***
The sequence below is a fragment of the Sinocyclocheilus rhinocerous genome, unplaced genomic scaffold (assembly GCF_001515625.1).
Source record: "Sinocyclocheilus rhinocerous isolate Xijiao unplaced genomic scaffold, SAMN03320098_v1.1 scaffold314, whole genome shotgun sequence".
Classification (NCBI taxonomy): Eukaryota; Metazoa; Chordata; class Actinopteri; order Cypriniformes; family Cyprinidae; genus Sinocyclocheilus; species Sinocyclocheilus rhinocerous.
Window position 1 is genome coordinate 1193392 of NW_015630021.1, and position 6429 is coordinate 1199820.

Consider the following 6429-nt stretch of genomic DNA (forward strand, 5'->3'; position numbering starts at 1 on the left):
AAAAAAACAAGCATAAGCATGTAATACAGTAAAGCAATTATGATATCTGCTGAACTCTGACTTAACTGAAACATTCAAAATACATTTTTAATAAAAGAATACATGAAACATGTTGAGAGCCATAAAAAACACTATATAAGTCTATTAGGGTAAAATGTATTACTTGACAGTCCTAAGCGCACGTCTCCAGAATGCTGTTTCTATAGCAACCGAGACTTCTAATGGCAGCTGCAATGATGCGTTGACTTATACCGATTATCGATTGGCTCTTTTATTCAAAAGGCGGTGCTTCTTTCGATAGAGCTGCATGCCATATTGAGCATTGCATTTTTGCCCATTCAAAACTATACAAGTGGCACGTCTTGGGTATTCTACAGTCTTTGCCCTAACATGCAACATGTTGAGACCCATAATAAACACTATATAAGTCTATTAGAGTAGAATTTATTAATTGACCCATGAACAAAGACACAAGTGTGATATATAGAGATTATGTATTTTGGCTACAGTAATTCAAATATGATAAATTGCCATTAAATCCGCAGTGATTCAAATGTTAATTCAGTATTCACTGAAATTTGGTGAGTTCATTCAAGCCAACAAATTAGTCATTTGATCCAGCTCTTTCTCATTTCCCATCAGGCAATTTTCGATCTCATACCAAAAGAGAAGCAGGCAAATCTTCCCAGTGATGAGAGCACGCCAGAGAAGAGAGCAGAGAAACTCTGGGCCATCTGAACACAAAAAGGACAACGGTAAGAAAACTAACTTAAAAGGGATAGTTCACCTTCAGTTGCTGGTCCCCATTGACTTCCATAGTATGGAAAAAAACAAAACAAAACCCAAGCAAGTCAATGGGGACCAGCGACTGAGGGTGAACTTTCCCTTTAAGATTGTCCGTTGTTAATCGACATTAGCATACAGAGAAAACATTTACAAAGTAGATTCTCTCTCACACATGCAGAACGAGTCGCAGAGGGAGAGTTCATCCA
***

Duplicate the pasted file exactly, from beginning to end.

The sequence below is a fragment of the Sinocyclocheilus rhinocerous genome, unplaced genomic scaffold (assembly GCF_001515625.1).
Source record: "Sinocyclocheilus rhinocerous isolate Xijiao unplaced genomic scaffold, SAMN03320098_v1.1 scaffold314, whole genome shotgun sequence".
Classification (NCBI taxonomy): Eukaryota; Metazoa; Chordata; class Actinopteri; order Cypriniformes; family Cyprinidae; genus Sinocyclocheilus; species Sinocyclocheilus rhinocerous.
Window position 1 is genome coordinate 1193392 of NW_015630021.1, and position 6429 is coordinate 1199820.

Consider the following 6429-nt stretch of genomic DNA (forward strand, 5'->3'; position numbering starts at 1 on the left):
AAAAAAACAAGCATAAGCATGTAATACAGTAAAGCAATTATGATATCTGCTGAACTCTGACTTAACTGAAACATTCAAAATACATTTTTAATAAAAGAATACATGAAACATGTTGAGAGCCATAAAAAACACTATATAAGTCTATTAGGGTAAAATGTATTACTTGACAGTCCTAAGCGCACGTCTCCAGAATGCTGTTTCTATAGCAACCGAGACTTCTAATGGCAGCTGCAATGATGCGTTGACTTATACCGATTATCGATTGGCTCTTTTATTCAAAAGGCGGTGCTTCTTTCGATAGAGCTGCATGCCATATTGAGCATTGCATTTTTGCCCATTCAAAACTATACAAGTGGCACGTCTTGGGTATTCTACAGTCTTTGCCCTAACATGCAACATGTTGAGACCCATAATAAACACTATATAAGTCTATTAGAGTAGAATTTATTAATTGACCCATGAACAAAGACACAAGTGTGATATATAGAGATTATGTATTTTGGCTACAGTAATTCAAATATGATAAATTGCCATTAAATCCGCAGTGATTCAAATGTTAATTCAGTATTCACTGAAATTTGGTGAGTTCATTCAAGCCAACAAATTAGTCATTTGATCCAGCTCTTTCTCATTTCCCATCAGGCAATTTTCGATCTCATACCAAAAGAGAAGCAGGCAAATCTTCCCAGTGATGAGAGCACGCCAGAGAAGAGAGCAGAGAAACTCTGGGCCATCTGAACACAAAAAGGACAACGGTAAGAAAACTAACTTAAAAGGGATAGTTCACCTTCAGTTGCTGGTCCCCATTGACTTCCATAGTATGGAAAAAAACAAAACAAAACCCAAGCAAGTCAATGGGGACCAGCGACTGAGGGTGAACTTTCCCTTTAAGATTGTCCGTTGTTAATCGACATTAGCATACAGAGAAAACATTTACAAAGTAGATTCTCTCTCACACATGCAGAACGAGTCGCAGAGGGAGAGTTCATCCA